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Catch up on coronavirus stories and special reports, curated by Mike Allen everyday

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Photo: Alex Wong / Staff/Getty Images

The White House is working with the Ad Council, a nonprofit that produces public services announcements (PSAs), and many of the country's top TV and radio networks to develop a set of coronavirus-related PSAs, it announced Wednesday.

Why it matters: The Trump administration is pulling out all stops to make sure the public is aware of safety measures and precautions around the novel coronavirus. TV ads are particularly important to this effort, given that most people are stuck at home and, presumably, watching more television.

Details: All PSAs will run during airtime that will be donated by the media and coordinated through the Centers for Disease Control and Prevention and the Department of Health and Human Services, the White House said. All of the spots will direct audiences to visit coronavirus.gov.

  • NBCUniversal, which includes cable networks like Bravo, MSNBC, CNBC and others, as well as broadcasters including NBC and Telemundo, will also produce TV and digital spots in English and Spanish.
  • ViacomCBS will do the same across its portfolio of brands, which includes CBS, MTV, VH1, Comedy Central and others. Its children's channel, Nickelodeon, will also develop service content on appropriate topics for kids, such as handwashing.
  • iHeartMedia will run audio PSAs across its network of radio stations.
  • ABC/Walt Disney Television will promote messaging for parents and families across its platforms, which include Disney Channel, ABC, ESPN and more.

The PSAs will cover topics such as social distancing, personal hygiene and mental health.

Included in the PSAs will be first lady Melania Trump, Surgeon General Jerome Adams, director of the National Institute of Allergy and Infectious Diseases Anthony Fauci, response coordinator for the White House Coronavirus Task Force Deborah Birx and other administration officials.

Between the lines: Federal Communications Commission chair Ajit Pai last week urged broadcasters to air public service announcements featuring prominent personalities.

  • The National Association of Broadcasters, which represents hundreds of local stations, started airing a COVID-19 campaign last week.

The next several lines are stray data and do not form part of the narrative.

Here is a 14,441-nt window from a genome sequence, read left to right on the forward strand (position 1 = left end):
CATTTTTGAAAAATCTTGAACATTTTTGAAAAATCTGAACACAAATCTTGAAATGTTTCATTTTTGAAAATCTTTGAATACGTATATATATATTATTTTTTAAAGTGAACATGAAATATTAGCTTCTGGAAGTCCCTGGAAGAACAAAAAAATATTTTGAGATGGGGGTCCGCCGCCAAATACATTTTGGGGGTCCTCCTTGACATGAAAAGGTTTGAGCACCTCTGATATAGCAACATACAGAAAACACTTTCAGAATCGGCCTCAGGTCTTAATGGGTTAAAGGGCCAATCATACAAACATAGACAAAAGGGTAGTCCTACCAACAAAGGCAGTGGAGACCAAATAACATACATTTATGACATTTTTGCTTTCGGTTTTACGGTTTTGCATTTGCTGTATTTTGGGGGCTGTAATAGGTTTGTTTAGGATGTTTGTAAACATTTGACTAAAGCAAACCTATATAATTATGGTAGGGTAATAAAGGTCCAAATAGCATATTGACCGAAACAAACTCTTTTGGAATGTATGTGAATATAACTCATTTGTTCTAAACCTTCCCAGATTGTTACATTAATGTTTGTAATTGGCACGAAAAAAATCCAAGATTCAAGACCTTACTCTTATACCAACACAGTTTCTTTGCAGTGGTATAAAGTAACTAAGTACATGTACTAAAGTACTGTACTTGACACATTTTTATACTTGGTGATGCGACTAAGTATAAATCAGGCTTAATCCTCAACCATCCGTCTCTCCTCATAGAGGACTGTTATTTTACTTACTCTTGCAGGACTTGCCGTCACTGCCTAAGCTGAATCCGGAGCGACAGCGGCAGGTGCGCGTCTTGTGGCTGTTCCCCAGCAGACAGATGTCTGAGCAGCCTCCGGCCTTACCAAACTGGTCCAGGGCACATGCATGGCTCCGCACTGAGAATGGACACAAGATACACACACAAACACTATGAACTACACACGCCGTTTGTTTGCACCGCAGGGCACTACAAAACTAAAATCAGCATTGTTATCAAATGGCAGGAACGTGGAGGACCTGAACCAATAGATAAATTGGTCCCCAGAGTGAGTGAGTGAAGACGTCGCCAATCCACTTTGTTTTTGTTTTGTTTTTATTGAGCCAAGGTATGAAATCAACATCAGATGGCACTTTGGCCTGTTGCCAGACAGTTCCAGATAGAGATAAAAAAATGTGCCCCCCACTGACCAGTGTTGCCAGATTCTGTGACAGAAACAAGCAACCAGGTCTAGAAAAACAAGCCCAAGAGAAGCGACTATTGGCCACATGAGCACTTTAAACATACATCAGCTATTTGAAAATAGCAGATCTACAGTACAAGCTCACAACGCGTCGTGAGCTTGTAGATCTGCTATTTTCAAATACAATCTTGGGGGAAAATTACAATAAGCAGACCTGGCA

• Sources say that NAB President and CEO Gordon Smith was on call with the participating TV networks, Vice President Mike Pence and others about this campaign.

Be smart: The White House says the campaign will benefit high-risk populations, which tend to be the elderly. Television, in particular, is a good medium for reaching that demographic.

Go deeper

Acting Capitol Police chief: Phone logs show Jan. 6 National Guard approval was delayed

Pittman at a congressional tribute for fallen officer Brian Sicknick. Photo: Erin Schaff-Pool/Getty Images

Acting U.S. Capitol Police chief Yogananda Pittman testified on Thursday that cellphone records show former USCP chief Steven Sund requested National Guard support from the House sergeant-at-arms as early as 12:58pm on Jan. 6, but he did not receive approval until over an hour later.

Why it matters: Sund and former House sergeant-at-arms Paul Irving clashed at a Senate hearing on Tuesday over a dispute in the timeline for when Capitol Police requested the National Guard during the Capitol insurrection.

Manhattan prosecutors reportedly obtain millions of pages of Trump's tax records

Photo: Al Drago/Bloomberg via Getty Images

The Manhattan district attorney is now in possession of millions of pages of former President Trump's tax and financial records, CNN first reported, following a Supreme Court ruling that allowed prosecutors to enforce a subpoena after a lengthy legal battle.

Why it matters: Trump fought for years to keep his tax returns out of the public eye and away from prosecutors in New York, who are examining his business in a criminal investigation that was first sparked by hush-money payments made by Trump's former fixer Michael Cohen during the 2016 election.

Dion Rabouin, author of Markets
3 hours ago - Economy & Business

The digital dollar is now high priority for the Fed

Illustration: Aïda Amer/Axios

The U.S. is starting to get serious about a central-bank-backed digital currency, with recent comments from top officials laying out the strongest support yet.

Driving the news: On Tuesday Fed chair Jerome Powell told Congress that developing a digital dollar is a "high priority project for us," but added that there are "significant technical and policy questions."

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